Aminex provided the following update on its Tanzanian exploration activities. During the second period of the Nyuni/East Songo-Songo Production Sharing Agreement new seismic was acquired and two wells were drilled back-to-back, the second of which, Kiliwani North-1, encountered a 60 metre gross gas column in Lower Cretaceous sands. A 20 metre interval was perforated and was later successfully production-tested. This well test recorded a flow rate of 40 million cubic feet/day which, together with other data recorded and subsequent lab analysis, satisfies Aminex that the Kiliwani North discovery will result in the development of a commercially viable gas field.
The Nyuni PSA is sub-divided into three work periods, the second of which ended in May 2008. The Joint Venture has now applied to the Government of Tanzania to carve out a separate appraisal area for the KN discovery comprising the discovery block and adjoining blocks, while the remainder of the Nyuni area will be explored during the third period under the PSA terms. Commercialisation of KN through the KN-1 well will be fast-tracked as a separate project with the aim of achieving early production. This will be done in parallel with further seismic and exploration drilling over the remaining exploration blocks.
The KN-1 well has now proved that the neighbouring Songo-Songo producing gas field is not a “one-off” or “stand-alone” field and that the surrounding prospects are also capable of producing commercial hydrocarbons. Specific reserves for KN are virtually impossible to establish at this stage because the KN structure extends to the north, beyond the range of existing seismic coverage. A programme of field appraisal and delineation will be conducted in parallel with the early commercialisation of the KN-1 discovery.
KN should be treated as one of several adjoining gas accumulations in acreage held by Aminex and partners which should provide the basis for development of a significant new gas business in the region. In addition to KN, the Nyuni JV is planning to explore and evaluate other prospects in the region. An internal evaluation of all of the prospects identified results in combined prospect sizes in excess of 1 trillion cubic feet of gas on a risked P50 basis. This figure results only from prospect evaluation and should not be confused with a reserves calculation. An independent review of these prospects will be carried out over the next two months which may result in a larger or smaller total. It is too early to provide a meaningful estimate of reserves for the KN discovery at this time, given the absence of structural delineation to the North.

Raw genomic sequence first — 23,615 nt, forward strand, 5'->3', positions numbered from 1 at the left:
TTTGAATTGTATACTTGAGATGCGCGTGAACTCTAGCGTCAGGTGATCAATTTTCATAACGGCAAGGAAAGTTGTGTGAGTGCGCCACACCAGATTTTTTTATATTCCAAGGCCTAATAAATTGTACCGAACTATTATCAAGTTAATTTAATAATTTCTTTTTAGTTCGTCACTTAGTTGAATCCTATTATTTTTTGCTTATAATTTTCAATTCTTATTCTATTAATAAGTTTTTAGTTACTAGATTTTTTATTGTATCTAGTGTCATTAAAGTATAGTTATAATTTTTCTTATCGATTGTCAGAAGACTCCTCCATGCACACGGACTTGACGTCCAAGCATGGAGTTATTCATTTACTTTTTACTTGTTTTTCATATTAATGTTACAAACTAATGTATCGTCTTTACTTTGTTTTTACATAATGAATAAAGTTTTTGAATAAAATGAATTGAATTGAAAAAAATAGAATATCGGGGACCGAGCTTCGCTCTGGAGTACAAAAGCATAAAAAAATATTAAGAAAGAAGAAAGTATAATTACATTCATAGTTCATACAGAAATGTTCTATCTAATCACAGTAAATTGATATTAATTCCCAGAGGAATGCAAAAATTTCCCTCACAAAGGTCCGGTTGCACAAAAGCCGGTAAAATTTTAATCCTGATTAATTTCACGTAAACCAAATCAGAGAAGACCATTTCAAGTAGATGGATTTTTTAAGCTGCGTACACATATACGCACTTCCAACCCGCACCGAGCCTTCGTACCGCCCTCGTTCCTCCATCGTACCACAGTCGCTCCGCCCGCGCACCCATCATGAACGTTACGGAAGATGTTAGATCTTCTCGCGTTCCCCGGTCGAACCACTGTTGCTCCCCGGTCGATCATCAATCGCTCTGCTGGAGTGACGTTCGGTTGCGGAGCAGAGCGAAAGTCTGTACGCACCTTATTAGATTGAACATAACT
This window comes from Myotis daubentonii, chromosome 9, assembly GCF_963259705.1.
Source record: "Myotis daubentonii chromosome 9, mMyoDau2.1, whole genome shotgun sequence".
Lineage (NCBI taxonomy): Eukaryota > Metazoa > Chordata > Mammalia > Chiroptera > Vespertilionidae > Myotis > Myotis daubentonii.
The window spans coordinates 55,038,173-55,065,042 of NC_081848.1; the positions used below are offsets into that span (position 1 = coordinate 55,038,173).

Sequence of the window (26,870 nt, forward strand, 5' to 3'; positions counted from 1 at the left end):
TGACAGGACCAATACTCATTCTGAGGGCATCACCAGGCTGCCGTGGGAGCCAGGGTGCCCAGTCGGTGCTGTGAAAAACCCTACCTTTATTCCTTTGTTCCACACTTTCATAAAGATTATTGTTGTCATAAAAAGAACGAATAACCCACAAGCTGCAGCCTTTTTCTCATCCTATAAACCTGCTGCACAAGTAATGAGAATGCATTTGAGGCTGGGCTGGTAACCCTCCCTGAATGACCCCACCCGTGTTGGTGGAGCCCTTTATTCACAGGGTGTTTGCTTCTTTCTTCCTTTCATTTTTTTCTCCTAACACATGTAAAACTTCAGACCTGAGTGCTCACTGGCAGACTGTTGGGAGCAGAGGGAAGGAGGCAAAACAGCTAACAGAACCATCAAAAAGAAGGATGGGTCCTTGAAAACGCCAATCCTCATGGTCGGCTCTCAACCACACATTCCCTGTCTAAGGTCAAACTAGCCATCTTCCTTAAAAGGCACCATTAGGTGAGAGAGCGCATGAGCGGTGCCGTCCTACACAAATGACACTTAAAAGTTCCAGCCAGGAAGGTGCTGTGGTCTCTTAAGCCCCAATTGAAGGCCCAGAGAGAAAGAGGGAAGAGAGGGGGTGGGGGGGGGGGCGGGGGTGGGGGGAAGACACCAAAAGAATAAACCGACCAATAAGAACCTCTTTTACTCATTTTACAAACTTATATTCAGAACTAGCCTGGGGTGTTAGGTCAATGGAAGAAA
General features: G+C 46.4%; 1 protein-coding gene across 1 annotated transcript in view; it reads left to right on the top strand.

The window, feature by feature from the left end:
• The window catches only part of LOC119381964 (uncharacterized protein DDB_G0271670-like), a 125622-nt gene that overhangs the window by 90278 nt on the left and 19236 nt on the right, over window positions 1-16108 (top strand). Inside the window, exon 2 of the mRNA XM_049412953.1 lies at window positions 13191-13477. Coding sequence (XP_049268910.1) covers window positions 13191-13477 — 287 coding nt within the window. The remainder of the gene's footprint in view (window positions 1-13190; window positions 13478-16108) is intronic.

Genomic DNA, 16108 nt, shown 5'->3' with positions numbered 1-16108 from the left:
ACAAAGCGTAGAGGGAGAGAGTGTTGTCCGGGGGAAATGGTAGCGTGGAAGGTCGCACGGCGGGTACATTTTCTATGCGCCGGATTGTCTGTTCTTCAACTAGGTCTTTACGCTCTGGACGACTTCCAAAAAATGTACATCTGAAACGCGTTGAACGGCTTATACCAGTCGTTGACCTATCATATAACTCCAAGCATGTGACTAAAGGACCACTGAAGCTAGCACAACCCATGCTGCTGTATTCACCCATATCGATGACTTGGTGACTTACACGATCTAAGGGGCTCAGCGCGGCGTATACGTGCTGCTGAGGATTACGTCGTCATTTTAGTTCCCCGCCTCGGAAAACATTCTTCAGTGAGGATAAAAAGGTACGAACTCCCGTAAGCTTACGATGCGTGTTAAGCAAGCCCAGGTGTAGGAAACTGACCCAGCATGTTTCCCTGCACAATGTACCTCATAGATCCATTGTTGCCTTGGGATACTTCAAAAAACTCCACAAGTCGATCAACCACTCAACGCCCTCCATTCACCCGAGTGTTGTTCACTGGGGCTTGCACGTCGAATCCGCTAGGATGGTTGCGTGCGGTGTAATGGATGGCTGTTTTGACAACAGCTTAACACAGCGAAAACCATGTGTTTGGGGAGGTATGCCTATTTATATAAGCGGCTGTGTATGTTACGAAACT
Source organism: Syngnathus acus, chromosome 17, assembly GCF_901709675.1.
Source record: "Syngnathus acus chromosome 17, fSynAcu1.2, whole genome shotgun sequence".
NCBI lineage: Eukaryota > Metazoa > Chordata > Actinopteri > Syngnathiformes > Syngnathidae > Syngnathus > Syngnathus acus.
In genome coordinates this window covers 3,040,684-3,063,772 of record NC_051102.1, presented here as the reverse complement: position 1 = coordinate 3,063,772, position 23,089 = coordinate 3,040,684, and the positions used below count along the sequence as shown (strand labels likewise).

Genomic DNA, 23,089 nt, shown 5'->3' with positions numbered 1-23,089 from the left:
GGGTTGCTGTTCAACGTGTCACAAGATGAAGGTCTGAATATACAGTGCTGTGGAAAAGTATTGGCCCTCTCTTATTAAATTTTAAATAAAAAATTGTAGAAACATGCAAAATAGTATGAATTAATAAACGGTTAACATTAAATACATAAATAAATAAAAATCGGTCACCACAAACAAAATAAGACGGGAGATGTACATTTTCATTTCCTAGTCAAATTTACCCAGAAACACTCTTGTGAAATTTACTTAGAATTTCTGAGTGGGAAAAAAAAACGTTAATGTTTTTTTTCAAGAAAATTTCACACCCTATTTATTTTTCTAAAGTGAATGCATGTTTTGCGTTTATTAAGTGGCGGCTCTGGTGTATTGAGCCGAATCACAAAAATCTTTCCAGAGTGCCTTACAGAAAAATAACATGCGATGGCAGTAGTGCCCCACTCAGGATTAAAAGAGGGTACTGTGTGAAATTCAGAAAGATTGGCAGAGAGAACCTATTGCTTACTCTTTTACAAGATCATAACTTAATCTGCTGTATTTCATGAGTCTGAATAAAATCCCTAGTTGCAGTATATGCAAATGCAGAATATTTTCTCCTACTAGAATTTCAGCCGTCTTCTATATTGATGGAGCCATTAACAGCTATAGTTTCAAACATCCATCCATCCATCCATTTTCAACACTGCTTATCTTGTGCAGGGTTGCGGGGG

The KN well, now completed and suspended for future production, is located on Songo-Songo Island approximately three kilometres from the Songo-Songo Gas Field’s processing facilities operated by Songas, a division of CDC Globelec. From the Songas facilities a 12” subsea pipeline makes a landfall on the Tanzanian coast and then connects to a 16” pipeline which carries gas approximately 200 kilometres to Tanzania’s principal city, Dar es Salaam. This common-user pipeline has been transporting gas from the Songo-Songo field since 2004 but is also available to the Nyuni joint venture under the terms of the Nyuni PSA. KN is effectively located next to an emerging gas-gathering hub and to the only major gas pipeline in the entire region. To accommodate increasing gas production, process facilities may need to be expanded and ultimately pipeline capacity may need to be increased, either through adding compression capability or through “twinning” the existing pipeline. Studies are in hand to identify fast-track, temporary alternatives for producing KN gas commercially on a shorter time scale than would be permitted by an upgrading of the Songas facilities, in order to generate early revenues and to build production history.
Current gas production in Tanzania is used for power generation, where it replaces expensive imported fuel oil, for firing an important cement plant and increasingly for use by other industries in the Dar es Salaam area. It is clear that industrial and other users will respond positively to increasing supplies of gas, in a country which has traditionally been starved of energy. The Government of Tanzania has recently made it very clear that it attaches great importance to the development of a domestic gas industry as rapidly as possible.
Partners in the Nyuni PSA are: Ndovu Resources Ltd. (Aminex) 40% (operator), RAK Gas Commission (25%), Key Petroleum Ltd. (20%), East African Exploration (10%) and Bounty Oil (5%).
In addition to the Nyuni PSA, Aminex has a 50% interest in the recently awarded Songo-Songo West Production Sharing Agreement in partnership with Key Petroleum Ltd. which acts as operator. Aminex therefore has interests in acreage which virtually surrounds the Songo-Songo producing gas field.
Elsewhere in Tanzania, good progress is being made in preparation for first drilling in the 12,000 square kilometre Ruvuma Basin Production Sharing Agreement where Aminex is in 50-50 partnership with Tullow Oil. The first of two commitment wells is expected to be spudded early in 2009.